Let the Mystery Be: The search for Amelia Earhart goes on…

Grateful Blog: Day 81: I read in the paper this morning that there’s a new expedition in the South Pacific looking for clues of Amelia Earhart’s disappearance, which happened 75 years ago. I’m too young to have grown up with Amelia Earhart but her flight and subsequent disappearance are legendary. Somewhere on July 2nd 1937, after leaving New Guinea her plane, a Lockheed Electra 10E, disappeared and she was never heard from again.

I think I first learned of her watching old 1980’s episodes of the show ‘In Search Of’ where the host Leonard Nimoy (Star Trek’s ‘Spock’) would delve into topics such as the Bermuda Triangle, the Loch Ness Monster and Amelia Earhart. Later, when I used to attend bluegrass jams at Seattle’s New Melody Tavern in the early 90’s, occasionally someone would lead the group in a rousing version of a song dedicated to her. There’ve been many songs dedicated to her, from artists as diverse at Joni Mitchell to Kinky Friedman to Bachman Turner Overdrive. I once stayed in the ‘Amelia Earhart’ room in the La Posada Hotel inWinslow, Arizona. Amelia Earhart’s legend got around…

But nobody exactly knows what happened to her that morning while attempting to circumnavigate the globe with her only crew member Fred Noonan. One only need to look at her Wikipedia page to see it rife with theories, myths and urban legends of what may have happened flying over the vast South Pacific ocean. The most salient is that through a series of navigational errors, they missed the island they were attempting to land at, ran out of gas, and crashed at sea. And for 75 years, only Amelia and of course Fred Noonan, know what happened…

The new expedition used the phrase of ‘finding a needle in a haystack’ when explaining their chances of finding meaningful evidence but I honestly hope they don’t. In today’s technologically driven world it feels like we’re one step removed from a computer algorithm telling us that we’re not human or real at all, that we’re somehow less than the sum of our parts. I know that’s far-fetched but we’ve already broken down the world into it’s smallest atomic particles, mapped our DNA and explored the new frontiers of nanotechnology and the far reaches of the universe alike.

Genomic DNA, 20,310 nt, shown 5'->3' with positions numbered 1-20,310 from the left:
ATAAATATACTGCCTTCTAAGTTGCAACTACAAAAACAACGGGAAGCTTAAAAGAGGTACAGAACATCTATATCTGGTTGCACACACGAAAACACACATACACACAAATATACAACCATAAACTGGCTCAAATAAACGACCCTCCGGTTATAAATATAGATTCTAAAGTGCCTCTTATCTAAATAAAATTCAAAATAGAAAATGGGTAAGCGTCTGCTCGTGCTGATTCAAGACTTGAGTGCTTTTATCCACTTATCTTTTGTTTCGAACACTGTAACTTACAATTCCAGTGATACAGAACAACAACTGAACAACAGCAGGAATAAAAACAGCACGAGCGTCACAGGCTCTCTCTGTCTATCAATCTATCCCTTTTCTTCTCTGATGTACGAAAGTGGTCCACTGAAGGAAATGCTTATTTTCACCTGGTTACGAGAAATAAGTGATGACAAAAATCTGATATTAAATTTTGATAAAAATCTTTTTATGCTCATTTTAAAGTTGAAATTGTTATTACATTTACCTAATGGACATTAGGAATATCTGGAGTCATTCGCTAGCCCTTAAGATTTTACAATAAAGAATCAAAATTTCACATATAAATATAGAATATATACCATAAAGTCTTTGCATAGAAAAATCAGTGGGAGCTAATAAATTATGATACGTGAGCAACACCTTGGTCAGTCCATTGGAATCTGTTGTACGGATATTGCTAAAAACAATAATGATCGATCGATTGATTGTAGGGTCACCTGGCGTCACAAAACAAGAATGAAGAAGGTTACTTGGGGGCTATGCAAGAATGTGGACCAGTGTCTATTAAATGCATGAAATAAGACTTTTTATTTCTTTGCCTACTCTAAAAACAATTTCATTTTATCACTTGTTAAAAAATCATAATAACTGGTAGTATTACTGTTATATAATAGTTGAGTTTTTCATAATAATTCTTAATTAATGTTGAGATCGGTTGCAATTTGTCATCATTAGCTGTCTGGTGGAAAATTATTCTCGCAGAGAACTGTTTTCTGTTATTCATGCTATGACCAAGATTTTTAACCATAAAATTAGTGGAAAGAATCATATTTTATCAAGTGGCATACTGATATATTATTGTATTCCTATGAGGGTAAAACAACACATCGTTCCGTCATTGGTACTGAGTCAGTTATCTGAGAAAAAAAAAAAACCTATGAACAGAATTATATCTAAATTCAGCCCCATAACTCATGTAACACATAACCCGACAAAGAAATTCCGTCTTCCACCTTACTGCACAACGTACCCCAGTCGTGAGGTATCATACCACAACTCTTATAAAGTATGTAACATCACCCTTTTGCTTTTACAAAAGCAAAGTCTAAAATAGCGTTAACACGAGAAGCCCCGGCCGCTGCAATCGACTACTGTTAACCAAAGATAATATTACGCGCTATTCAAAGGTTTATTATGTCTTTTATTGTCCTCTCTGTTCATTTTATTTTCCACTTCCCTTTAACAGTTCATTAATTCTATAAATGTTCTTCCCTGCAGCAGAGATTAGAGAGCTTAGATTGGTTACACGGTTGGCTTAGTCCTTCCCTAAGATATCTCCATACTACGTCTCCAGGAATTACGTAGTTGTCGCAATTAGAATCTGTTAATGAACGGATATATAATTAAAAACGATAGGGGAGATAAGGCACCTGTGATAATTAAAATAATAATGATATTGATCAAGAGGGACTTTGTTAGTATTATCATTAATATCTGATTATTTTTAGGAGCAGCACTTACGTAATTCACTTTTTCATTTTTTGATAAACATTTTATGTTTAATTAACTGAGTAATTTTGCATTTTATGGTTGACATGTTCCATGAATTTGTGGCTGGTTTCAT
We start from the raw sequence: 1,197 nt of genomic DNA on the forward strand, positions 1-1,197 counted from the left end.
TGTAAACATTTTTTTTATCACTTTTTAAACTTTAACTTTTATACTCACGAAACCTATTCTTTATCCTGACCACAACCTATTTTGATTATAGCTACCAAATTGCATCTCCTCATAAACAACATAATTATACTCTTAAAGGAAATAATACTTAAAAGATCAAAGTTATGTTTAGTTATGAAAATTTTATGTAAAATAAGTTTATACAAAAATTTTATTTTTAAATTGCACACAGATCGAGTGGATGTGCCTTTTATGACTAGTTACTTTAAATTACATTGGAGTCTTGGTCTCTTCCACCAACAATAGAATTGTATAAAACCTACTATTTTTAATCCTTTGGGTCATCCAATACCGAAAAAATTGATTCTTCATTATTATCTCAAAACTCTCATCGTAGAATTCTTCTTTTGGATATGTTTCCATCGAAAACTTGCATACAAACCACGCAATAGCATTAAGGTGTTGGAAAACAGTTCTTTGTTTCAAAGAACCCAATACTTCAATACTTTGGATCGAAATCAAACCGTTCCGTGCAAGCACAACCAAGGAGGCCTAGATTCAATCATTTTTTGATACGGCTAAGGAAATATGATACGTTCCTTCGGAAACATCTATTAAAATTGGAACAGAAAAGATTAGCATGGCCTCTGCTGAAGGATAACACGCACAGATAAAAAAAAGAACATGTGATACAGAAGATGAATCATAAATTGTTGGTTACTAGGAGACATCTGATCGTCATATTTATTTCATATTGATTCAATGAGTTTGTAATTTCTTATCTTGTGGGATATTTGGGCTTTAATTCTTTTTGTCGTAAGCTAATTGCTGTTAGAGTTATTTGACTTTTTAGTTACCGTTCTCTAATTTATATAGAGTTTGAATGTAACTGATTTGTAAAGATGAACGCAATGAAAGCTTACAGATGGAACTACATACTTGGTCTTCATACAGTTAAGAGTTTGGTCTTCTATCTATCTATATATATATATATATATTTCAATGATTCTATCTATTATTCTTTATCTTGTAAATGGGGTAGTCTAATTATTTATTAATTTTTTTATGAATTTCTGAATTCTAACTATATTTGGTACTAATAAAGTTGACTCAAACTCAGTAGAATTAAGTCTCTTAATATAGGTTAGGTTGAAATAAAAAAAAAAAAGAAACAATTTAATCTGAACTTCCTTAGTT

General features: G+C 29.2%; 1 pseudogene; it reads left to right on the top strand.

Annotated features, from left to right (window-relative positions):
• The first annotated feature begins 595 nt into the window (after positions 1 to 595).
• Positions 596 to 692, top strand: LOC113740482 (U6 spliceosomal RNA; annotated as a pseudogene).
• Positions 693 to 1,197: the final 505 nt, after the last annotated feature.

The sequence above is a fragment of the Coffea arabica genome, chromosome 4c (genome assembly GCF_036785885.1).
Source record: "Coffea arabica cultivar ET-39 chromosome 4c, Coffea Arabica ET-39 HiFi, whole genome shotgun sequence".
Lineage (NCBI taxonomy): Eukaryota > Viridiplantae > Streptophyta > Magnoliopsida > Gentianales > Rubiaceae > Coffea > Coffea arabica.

It’s not that I’m a Luddite or that some of those scientific findings might not be good in advancing the cause of the human race, it’s just that I’m a romantic at heart. I like to think that some mysteries should just remain exactly that. That maybe the legend of Amelia Earhart should live on, in songs and stories and in our imaginations, rather than in an inglorious ending finding an aluminum strut washed ashore on some remote South Pacific beach.

So let them search for Amelia’s needle in that vast blue haystack, let them search and search and search until they’ve exhausted their wits and their funds. And let them return home empty handed like so many have before. Let the mystery live for another 75 or 175 years before technology rules every square inch of our beautiful and endlessly complex planet.

This morning, in the absolute middle of 64 million square miles of the beautiful, vast and calm South Pacific, there is only the rhythmic sound of the waves, the sea birds that sail over it’s waters, and the low, throaty ‘rat-a-tat-tat’ of Amelia Earhart’s silver Electra, still looking for a place to land…

I’m Grateful that Amelia’s still out there, and that some mysteries may never be solved…